Q: I am really tired of having people tell me about how exercise is good, and no exercise is bad. I was a runner before ME/CFS & FM, but now trying to do what I love is a disaster. How can I rise from total potato status without a flare?
A: Exercise is a touchy subject for ME/CFS and fibromyalgia patients. Since post-exertional malaise (extreme, prolonged exhaustion and a worsening of symptoms following physical exertion) is a key symptom of ME/CFS, most patients balk at the suggestion of exercise. And for FM patients, when it hurts to move, the idea of exercising seems unfathomable – yet multiple studies have shown that exercise is an important component of any FM treatment plan.
Part of the problem is that most people think of exercise as jogging, aerobics and other strenuous activities.
ME/CFS and FM specialist Dr. Charles Lapp suggests redefining “exercise” for these patients. Perhaps a better word would be “movement.” He says the main thing is to avoid strict bed rest, which causes deconditioning, which in turn makes symptoms worse.
Important ME/CFS & FM “exercise” tips:
• Move your body as much as you are able – even if it’s just walking to the kitchen for a glass of water.
• Deep breathing exercises – learning to breathe from the lower part of the diaphragm – are essential. Shallow breathing increases neck and shoulder pain and can cause chest tightness, shortness of breath and spasms in the postural muscles. Deep breathing eases tension and improves the circulation of oxygen in your body. Dr. William Collinge offers an excellent explanation of how to use deep breathing to relax (scroll down to "Using the Breath").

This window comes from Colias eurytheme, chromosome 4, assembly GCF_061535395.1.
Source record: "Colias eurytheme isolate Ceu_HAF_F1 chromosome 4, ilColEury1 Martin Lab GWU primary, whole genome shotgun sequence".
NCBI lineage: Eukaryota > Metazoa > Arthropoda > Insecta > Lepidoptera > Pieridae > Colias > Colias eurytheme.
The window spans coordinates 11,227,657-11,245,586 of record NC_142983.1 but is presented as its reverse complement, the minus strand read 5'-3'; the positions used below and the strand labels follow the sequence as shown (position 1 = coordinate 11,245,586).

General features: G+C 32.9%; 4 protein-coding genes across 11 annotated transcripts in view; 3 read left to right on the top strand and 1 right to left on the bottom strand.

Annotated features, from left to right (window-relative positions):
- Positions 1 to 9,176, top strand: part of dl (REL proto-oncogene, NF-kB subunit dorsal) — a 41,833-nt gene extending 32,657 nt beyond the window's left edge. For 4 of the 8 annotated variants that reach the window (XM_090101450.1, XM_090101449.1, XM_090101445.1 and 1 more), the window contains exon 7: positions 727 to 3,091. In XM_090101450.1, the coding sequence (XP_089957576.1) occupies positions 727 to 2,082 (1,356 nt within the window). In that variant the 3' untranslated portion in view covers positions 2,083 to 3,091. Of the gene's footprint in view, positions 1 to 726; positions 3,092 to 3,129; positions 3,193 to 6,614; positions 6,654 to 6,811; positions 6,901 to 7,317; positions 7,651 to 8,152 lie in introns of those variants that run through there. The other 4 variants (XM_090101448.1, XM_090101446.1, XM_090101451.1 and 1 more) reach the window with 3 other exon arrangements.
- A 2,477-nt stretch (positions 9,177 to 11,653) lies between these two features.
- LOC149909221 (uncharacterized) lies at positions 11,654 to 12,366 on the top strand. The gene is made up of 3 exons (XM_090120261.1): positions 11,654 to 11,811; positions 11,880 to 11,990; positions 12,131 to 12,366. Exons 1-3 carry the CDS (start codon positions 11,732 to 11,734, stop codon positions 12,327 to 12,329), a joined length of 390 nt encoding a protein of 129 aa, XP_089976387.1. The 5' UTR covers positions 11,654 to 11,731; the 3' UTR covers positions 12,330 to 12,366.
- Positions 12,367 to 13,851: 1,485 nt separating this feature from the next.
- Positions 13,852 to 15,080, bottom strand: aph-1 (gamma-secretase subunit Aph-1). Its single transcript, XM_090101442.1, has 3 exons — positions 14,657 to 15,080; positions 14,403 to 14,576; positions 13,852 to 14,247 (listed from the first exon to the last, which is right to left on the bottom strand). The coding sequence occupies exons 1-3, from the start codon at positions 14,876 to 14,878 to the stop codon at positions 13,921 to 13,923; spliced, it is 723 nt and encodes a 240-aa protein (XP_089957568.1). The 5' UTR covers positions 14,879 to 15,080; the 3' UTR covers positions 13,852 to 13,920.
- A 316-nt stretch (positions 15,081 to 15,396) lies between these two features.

• Stretch your muscles periodically throughout the day. Begin slowly with seated stretches. After several weeks, if you are able, progress to standing stretches. [See the Arthritis foundation’s short videos demonstrating seven simple stretches.]
• When you first begin any new type of exercise, think in terms of seconds, not minutes. Depending on the severity of your illness, start with as little as 30 seconds and build up very gradually (i.e., spend several weeks at each level).
• Take frequent rest breaks. The CDC recommends that ME/CFS patients rest three minutes for each minute of exercise. Once you’ve moved into strength training or cardiovascular exercise, it’s a good idea to only exercise every other day, allowing yourself a day of rest between workouts.
• Break up your exercise sessions. Five three-minute sessions are much better for ME/CFS patients than one fifteen-minute session.
• For those who are able to tolerate a longer period of exertion, water exercise may be a good option. Water’s buoyancy decreases the effects of gravity, displacing 85 percent of your weight. As a result, it takes less effort to move because you don’t have to support your whole weight. Also, immersion in water promotes relaxation, reduces muscle fatigue and lessens pain perception.
To read more about physical activity and stretching for fibromyalg patients, see “Planning Your Exercise Regimen,” by Claudia Craig Marek, Medical Assistant to FM specialist R. Paul St Amand, MD.]
Note: This information has not been evaluated by the FDA. It is general and is not meant to prevent, diagnose, treat or cure any illness, condition or disease. It is very important that you make no change in your healthcare plan or health support regimen without researching and reviewing it in collaboration with your professional healthcare team.